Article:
I took the elements I liked from the recipes posted at Smitten Kitchen and Bon Appetit. Slow-roasting tomatoes is easy --real easy, no matter which recipe you choose. And in my opinion, pretty hard to mess up. And it made me feel like anything I served with it would be that much fancier.

1 cups (or more) olive oil
2 quarts of cherry, grape or small Roma tomatoes, halved
dried oregano
dried thyme
dried rosemary
1 3/4 teaspoon sugar
1/2 teaspoon salt
1 to 2 garlic cloves, minced
2 teaspoons fresh Italian parsley, minced

My preparation
Preheat oven to 225°F.
1. I cut each tomato in half--crosswise and arranged them on a parchment-lined baking sheet, cut side up.
2. I drizzled olive oil over each tomato, just enough to make them glisten.
3. I sprinkled the oregano, thyme and rosemary, sugar, salt and pepper over the tomatoes. Like Smitten Kitchen, I went easy on the herbs, which let the tomato taste come through. The sugar, from the BA recipe, was just for kicks.
4. The tomatoes went in the oven for about three hours. I could should have left mine longer than 3 hours. They were supposed to be shriveled and dry, but with a little juice left inside– I think mine were more on the juicy side.

This is where I reverted to following Bon Appetit:
5. I let them cool, then layered them in a bowl and sprinkled garlic and parsley over each layer, then added more olive oil.
6. I put them in the fridge, I let the ones I hadn't eaten sit for a few days and then took them out to serve at room temperature, as recommended (and I forgot the baguette, AGAIN)

Thursday, September 18, 2008

an orzo revelation

Orzo has never been one of my favorite pastas. Maybe because the few times I have had it, either it has been cooked incorrectly (leaving it sticky and clumpy), paired with the wrong kind of sauce (it really didn't do much for me mixed with pesto and served as a side like rotini or fettucini), or left me feeling less than wowed as an ingredient in a salad.

You would think I'd avoid eating it, but for some reason, I keep trying to find a way that works for me.

This week, I think I figured a way out - add it to a stew or soup. Okay, so maybe for most people this is an obvious option, but for me it was a revelation. I've never been big on eating either, but they are easy to prepare, and nutritious (and that's always a consideration with kids!). I am slowly finding recipes that I really like. So that's why it took me so long to come around to this discovery. I only made my first beef and barley soup last winter, too...

I threw the orzo into a Tuscan Bean Stew with Sausage (courtesy of the Yummy Mummy Cooks Gourmet) as it was simmering. It served a few purposes*: one, it balanced out the food groups in this meal and replaced the missing bread that I forgot to buy AGAIN. Two, it gave me a chance to use up an ingredient that I have in my cupboard. (Reason number three, it gives me a pasta dish I can submit to Presto Pasta Nights, started by Ruth of Once Upon a Feast. She's hosting this week, too. Check out the roundup of pasta dishes when it appears on Friday.)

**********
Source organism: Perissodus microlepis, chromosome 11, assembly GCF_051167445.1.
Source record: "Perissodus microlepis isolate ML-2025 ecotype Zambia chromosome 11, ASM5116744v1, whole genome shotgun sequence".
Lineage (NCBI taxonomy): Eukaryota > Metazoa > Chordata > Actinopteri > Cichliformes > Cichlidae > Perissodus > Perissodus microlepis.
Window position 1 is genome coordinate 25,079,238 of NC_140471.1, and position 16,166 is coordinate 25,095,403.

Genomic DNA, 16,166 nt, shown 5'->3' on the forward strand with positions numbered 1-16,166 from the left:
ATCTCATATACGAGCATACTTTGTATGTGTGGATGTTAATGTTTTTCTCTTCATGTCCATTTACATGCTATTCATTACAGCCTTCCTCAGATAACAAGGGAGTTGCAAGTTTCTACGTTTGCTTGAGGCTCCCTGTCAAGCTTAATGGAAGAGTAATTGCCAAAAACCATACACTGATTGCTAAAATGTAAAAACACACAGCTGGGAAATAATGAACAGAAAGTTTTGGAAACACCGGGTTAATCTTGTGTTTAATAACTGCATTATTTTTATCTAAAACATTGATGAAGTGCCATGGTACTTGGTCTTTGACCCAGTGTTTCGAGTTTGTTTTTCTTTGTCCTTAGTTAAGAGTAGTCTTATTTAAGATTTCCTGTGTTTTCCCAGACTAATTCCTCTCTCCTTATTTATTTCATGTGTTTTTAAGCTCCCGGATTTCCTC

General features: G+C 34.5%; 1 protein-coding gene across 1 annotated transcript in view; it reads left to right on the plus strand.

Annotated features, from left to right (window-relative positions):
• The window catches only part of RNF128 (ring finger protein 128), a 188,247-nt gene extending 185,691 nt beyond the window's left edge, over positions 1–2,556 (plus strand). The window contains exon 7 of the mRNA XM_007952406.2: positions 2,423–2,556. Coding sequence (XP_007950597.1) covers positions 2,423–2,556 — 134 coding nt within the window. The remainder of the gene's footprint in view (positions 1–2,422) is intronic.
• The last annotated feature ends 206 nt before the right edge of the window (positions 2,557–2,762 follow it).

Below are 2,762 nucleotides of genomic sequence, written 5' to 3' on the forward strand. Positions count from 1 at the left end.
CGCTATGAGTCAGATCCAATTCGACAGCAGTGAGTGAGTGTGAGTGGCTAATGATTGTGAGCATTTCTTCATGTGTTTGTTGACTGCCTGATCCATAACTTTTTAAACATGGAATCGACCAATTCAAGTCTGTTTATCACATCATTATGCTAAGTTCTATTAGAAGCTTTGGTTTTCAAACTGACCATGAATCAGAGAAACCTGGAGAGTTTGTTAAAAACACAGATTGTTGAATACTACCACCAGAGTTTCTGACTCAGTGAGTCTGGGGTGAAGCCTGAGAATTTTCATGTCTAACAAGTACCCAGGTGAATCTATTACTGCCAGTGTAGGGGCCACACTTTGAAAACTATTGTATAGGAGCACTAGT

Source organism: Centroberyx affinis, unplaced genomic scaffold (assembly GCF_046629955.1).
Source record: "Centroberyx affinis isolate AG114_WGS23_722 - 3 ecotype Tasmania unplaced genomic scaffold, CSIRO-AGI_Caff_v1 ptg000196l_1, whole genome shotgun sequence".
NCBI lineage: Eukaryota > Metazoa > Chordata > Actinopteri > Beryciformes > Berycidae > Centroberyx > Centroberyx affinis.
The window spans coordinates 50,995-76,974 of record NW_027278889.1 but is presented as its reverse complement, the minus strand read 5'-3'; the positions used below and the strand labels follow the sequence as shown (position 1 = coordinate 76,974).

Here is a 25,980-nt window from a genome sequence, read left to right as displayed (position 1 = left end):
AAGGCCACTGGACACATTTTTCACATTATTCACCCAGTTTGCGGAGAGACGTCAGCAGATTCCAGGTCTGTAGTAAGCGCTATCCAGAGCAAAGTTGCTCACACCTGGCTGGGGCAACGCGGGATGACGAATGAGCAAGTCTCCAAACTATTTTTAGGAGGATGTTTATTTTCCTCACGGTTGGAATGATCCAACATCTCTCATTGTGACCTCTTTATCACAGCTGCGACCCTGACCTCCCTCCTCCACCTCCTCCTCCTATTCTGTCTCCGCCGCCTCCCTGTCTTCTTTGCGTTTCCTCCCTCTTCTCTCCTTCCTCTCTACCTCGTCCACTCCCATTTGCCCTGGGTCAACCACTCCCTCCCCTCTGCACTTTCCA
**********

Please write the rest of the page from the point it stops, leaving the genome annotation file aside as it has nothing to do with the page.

It turned out really well. Adding it to the stew gave the orzo just the right amount of liquid (no clumping!). Since the pasta has no real taste of its own, the spices from the sausage and other ingredients continued to shine.

And the whole dinner provided a substantial amount of substinence for two little boys who wanted to run around the playground until it got too dark.

Tuscan Bean Stew with Sausage and Cabbage (and Orzo!)

Serves 8

The pictures above show a rotini as well as the orzo - I suppose you could use any pasta, but I think orzo really is the best choice. I sourced the recipe from The Yummy Mummy Cooks Gourmet. Kim writes captivating posts that make her life with two toddlers seem like a wonderful adventure every day. The original recipe is from Cooks Illustrated.

Table salt
2 large tins of good quality cannelini beans - I use Eden's Organic 14 fl oz or 398 mL size
1 tablespoon extra-virgin olive oil (plus extra for drizzling)
1 1/2 pounds sweet Italian sausage
1 dash of fresh or dried oregano to taste
1 large onion, chopped medium (1 1/2 cups)
2 medium celery ribs, cut into 1/2 inch pieces (3/4 cup) - I didn't have celery this time so I added extra carrots
2 medium carrots, peeled and cut into 1/2 inch pieces (1 cup)
8 medium garlic cloves peeled and crushed
4 cups chicken broth (low-sodium if you like)
3 cups water
2 bay leaves
2 cups orzo, uncooked
1 14.5 ounce can diced tomatoes drained and rinsed
1/2 medium head Savoy cabbage, cut into 1-inch pieces
Ground black pepper

1. Adjust oven rack to lower-middle position and heat oven to 350 degrees.